What Trisha Yearwood Finds Exciting About Her Show

Last week, the latest season of Trisha Yearwood's cooking program "Trisha's Southern Kitchen" debuted on the Food Network. In an interview with Today, Yearwood reveals the kind of viewer response that pleases her the most: "'I watch your show, the food makes me hungry, and I think I can make that.'" According to Yearwood, she hears of many people who watch cooking shows but for some reason or another don't attempt the recipes. So, to create a show that gives viewers the confidence and will to tackle a dish really excites Yearwood.

The star told Today that the recipe to which people gravitate the most is her Slow Cooker Macaroni and Cheese. The recipe, as provided by The Food Network, is simple: Mix macaroni, evaporated milk, milk, butter, salt, eggs, and most of your cheese. Sprinkle the rest of the cheese with paprika and place in the slow cooker. Wait three and a half hours and you're done. Really. Yearwood provides the perfect beginner's recipe to develop confidence for more ambitious meals.

Why do people watch cooking shows?

But Trisha Yearwood raises an interesting question. What is the pleasure in watching a cooking program if you do not intend to cook the food? In 2020, writer Krissy Brady interrogated why she and many others indulge in this habit (via HuffPost). Brady divides the viewing demographics between those who want to learn how to cook and "those who care about everything but the how-to elements." For the latter group, this kind of viewing allows for the vicarious enjoyment of rich looking meals without the hassle of shopping, waiting, and cleaning. Watching these shows can fill an emotional void, or serve as a stress relief or a search for inspiration.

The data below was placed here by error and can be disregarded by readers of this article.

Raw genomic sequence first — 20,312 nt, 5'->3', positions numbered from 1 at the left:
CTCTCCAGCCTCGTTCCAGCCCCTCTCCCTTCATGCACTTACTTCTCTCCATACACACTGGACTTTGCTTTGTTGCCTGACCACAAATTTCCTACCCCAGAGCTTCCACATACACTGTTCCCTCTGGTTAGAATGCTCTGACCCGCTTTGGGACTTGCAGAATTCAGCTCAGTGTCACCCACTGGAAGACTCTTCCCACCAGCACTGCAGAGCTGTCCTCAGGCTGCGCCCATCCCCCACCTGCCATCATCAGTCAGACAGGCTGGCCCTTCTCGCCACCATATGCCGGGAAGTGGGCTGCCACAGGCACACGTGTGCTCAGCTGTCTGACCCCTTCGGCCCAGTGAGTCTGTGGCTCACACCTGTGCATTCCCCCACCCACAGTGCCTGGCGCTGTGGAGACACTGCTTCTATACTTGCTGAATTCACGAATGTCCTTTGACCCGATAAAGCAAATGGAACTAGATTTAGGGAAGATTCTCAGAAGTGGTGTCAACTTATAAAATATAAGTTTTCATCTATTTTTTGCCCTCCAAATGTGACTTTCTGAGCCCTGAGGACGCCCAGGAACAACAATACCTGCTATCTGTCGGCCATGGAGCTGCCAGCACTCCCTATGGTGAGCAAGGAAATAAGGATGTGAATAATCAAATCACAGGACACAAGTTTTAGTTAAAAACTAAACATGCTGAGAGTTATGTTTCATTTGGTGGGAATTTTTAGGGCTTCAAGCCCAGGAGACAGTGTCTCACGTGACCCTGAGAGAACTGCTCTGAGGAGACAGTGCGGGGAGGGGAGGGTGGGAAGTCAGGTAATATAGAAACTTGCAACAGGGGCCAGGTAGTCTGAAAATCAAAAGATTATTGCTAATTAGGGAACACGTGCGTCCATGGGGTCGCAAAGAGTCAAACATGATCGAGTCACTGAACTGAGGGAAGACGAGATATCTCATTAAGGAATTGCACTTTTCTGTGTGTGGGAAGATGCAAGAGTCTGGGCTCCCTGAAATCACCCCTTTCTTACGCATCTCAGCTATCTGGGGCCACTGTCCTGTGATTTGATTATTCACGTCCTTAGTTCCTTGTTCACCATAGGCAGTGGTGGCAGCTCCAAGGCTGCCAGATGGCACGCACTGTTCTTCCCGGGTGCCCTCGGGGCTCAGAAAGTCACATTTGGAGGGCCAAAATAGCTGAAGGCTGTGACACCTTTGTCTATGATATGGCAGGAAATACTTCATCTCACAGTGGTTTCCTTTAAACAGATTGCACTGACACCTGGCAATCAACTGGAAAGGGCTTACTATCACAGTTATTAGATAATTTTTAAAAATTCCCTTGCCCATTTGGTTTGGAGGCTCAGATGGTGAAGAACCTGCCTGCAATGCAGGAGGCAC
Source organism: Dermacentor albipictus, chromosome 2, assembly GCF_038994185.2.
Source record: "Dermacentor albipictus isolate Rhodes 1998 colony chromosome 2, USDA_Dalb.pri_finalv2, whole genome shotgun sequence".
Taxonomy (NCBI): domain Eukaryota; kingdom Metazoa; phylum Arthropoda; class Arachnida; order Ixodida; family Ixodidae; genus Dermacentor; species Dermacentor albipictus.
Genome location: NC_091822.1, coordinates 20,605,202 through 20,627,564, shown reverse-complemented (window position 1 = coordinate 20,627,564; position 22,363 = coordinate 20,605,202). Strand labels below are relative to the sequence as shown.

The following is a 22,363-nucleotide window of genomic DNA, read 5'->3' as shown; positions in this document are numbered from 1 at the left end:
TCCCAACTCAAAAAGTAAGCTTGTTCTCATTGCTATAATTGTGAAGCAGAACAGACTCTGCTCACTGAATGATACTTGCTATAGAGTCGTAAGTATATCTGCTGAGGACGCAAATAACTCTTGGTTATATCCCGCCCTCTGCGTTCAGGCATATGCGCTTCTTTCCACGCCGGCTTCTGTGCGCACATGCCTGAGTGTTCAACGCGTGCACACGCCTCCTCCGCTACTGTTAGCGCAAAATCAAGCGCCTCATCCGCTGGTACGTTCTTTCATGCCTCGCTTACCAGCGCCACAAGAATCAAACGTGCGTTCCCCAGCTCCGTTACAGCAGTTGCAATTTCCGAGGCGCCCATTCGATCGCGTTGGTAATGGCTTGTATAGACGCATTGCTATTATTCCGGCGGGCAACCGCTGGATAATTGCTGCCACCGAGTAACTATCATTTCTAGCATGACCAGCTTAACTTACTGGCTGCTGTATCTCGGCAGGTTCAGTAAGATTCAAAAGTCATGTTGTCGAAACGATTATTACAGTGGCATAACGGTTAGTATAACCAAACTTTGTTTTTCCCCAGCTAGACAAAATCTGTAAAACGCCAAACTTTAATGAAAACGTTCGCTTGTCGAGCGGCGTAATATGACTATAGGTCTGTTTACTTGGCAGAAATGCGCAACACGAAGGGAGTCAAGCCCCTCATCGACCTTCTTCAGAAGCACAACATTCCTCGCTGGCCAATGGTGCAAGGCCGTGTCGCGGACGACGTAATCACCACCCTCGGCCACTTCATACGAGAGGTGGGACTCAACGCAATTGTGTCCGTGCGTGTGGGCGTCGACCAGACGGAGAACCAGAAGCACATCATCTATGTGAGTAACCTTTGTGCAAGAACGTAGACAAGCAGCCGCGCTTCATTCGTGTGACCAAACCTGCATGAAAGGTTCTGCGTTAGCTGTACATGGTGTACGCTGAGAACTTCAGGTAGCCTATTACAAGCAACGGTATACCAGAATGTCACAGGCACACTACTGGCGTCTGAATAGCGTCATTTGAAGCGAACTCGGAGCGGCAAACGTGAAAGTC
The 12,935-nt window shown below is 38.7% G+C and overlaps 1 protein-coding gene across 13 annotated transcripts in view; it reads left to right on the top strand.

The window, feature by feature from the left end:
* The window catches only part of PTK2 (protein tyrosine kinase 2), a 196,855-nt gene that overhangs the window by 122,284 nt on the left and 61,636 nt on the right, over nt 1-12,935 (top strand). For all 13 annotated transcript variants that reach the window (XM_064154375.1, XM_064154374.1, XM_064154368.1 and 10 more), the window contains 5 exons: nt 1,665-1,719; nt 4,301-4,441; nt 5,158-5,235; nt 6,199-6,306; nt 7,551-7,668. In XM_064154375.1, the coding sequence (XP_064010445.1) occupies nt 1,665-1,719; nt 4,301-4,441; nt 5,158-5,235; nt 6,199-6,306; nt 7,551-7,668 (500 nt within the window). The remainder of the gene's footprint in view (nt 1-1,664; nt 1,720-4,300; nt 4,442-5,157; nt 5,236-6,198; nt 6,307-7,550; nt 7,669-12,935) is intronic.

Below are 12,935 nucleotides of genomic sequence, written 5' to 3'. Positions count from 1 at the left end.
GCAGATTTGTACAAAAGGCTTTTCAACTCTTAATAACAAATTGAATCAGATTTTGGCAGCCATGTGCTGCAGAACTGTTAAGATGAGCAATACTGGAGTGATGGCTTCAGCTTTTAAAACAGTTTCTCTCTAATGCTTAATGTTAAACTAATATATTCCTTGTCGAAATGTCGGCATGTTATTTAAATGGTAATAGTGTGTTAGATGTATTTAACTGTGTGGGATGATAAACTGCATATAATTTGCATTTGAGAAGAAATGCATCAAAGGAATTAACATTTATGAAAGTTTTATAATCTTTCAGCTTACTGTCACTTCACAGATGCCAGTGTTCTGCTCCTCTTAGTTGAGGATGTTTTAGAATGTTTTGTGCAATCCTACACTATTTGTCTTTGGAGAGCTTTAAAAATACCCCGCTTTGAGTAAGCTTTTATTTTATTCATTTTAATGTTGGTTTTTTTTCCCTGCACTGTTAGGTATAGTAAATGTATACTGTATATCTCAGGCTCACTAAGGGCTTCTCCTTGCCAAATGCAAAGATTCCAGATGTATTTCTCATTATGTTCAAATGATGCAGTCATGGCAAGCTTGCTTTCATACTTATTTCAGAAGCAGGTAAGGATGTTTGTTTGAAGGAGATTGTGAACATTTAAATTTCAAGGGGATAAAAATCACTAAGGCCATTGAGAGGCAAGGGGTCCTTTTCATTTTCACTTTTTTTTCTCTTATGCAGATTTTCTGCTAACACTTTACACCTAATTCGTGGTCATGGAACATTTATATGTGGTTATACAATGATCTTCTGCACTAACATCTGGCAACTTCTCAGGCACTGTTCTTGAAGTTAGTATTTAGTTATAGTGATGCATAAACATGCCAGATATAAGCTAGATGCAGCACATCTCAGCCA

Anthony Bourdain gave a similar theory when interviewed by Smithsonian Magazine: "It's evoking a family life, a kitchen table that they probably never had, or maybe only had briefly." He then went on to lambast the ever growing roster of cooking competitions broadcasted by the Food Network. Still, Trisha Yearwood finds true pleasure in the fact that she has helped make cooking more accessible for her viewers. So, she has succeeded on her terms.